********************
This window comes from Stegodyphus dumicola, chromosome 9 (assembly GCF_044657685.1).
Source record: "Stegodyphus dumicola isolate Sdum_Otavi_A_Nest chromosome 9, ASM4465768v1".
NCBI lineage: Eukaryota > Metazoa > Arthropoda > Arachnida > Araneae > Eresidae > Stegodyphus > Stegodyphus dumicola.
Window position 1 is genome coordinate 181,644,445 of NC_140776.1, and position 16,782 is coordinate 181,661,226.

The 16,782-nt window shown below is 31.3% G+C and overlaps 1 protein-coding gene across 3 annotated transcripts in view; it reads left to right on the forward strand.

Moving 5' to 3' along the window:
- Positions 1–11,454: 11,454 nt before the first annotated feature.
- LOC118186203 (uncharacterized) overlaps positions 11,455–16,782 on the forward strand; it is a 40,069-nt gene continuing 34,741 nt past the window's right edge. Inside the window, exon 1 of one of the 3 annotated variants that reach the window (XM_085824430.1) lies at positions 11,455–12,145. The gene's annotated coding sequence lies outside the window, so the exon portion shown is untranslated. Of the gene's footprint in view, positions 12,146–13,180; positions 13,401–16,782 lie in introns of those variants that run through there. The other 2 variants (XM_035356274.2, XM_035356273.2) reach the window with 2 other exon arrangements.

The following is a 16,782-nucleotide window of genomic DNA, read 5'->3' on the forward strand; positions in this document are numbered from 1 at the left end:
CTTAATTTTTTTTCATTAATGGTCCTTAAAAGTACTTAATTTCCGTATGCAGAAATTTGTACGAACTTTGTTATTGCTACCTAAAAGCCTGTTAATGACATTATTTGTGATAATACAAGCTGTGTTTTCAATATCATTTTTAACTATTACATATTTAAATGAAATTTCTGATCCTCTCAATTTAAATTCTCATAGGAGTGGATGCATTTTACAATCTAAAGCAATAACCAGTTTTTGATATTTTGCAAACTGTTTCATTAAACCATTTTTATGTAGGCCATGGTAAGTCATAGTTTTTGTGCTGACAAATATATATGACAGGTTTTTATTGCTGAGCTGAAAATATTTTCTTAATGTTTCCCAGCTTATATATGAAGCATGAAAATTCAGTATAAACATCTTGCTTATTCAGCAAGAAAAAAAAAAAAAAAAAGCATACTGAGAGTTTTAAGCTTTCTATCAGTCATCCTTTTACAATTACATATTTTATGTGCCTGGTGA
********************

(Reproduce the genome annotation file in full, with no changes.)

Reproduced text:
This window comes from Stegodyphus dumicola, chromosome 9 (assembly GCF_044657685.1).
Source record: "Stegodyphus dumicola isolate Sdum_Otavi_A_Nest chromosome 9, ASM4465768v1".
NCBI lineage: Eukaryota > Metazoa > Arthropoda > Arachnida > Araneae > Eresidae > Stegodyphus > Stegodyphus dumicola.
Window position 1 is genome coordinate 181,644,445 of NC_140776.1, and position 16,782 is coordinate 181,661,226.

The 16,782-nt window shown below is 31.3% G+C and overlaps 1 protein-coding gene across 3 annotated transcripts in view; it reads left to right on the forward strand.

Moving 5' to 3' along the window:
- Positions 1–11,454: 11,454 nt before the first annotated feature.
- LOC118186203 (uncharacterized) overlaps positions 11,455–16,782 on the forward strand; it is a 40,069-nt gene continuing 34,741 nt past the window's right edge. Inside the window, exon 1 of one of the 3 annotated variants that reach the window (XM_085824430.1) lies at positions 11,455–12,145. The gene's annotated coding sequence lies outside the window, so the exon portion shown is untranslated. Of the gene's footprint in view, positions 12,146–13,180; positions 13,401–16,782 lie in introns of those variants that run through there. The other 2 variants (XM_035356274.2, XM_035356273.2) reach the window with 2 other exon arrangements.

The following is a 16,782-nucleotide window of genomic DNA, read 5'->3' on the forward strand; positions in this document are numbered from 1 at the left end:
CTTAATTTTTTTTCATTAATGGTCCTTAAAAGTACTTAATTTCCGTATGCAGAAATTTGTACGAACTTTGTTATTGCTACCTAAAAGCCTGTTAATGACATTATTTGTGATAATACAAGCTGTGTTTTCAATATCATTTTTAACTATTACATATTTAAATGAAATTTCTGATCCTCTCAATTTAAATTCTCATAGGAGTGGATGCATTTTACAATCTAAAGCAATAACCAGTTTTTGATATTTTGCAAACTGTTTCATTAAACCATTTTTATGTAGGCCATGGTAAGTCATAGTTTTTGTGCTGACAAATATATATGACAGGTTTTTATTGCTGAGCTGAAAATATTTTCTTAATGTTTCCCAGCTTATATATGAAGCATGAAAATTCAGTATAAACATCTTGCTTATTCAGCAAGAAAAAAAAAAAAAAAAAGCATACTGAGAGTTTTAAGCTTTCTATCAGTCATCCTTTTACAATTACATATTTTATGTGCCTGGTGA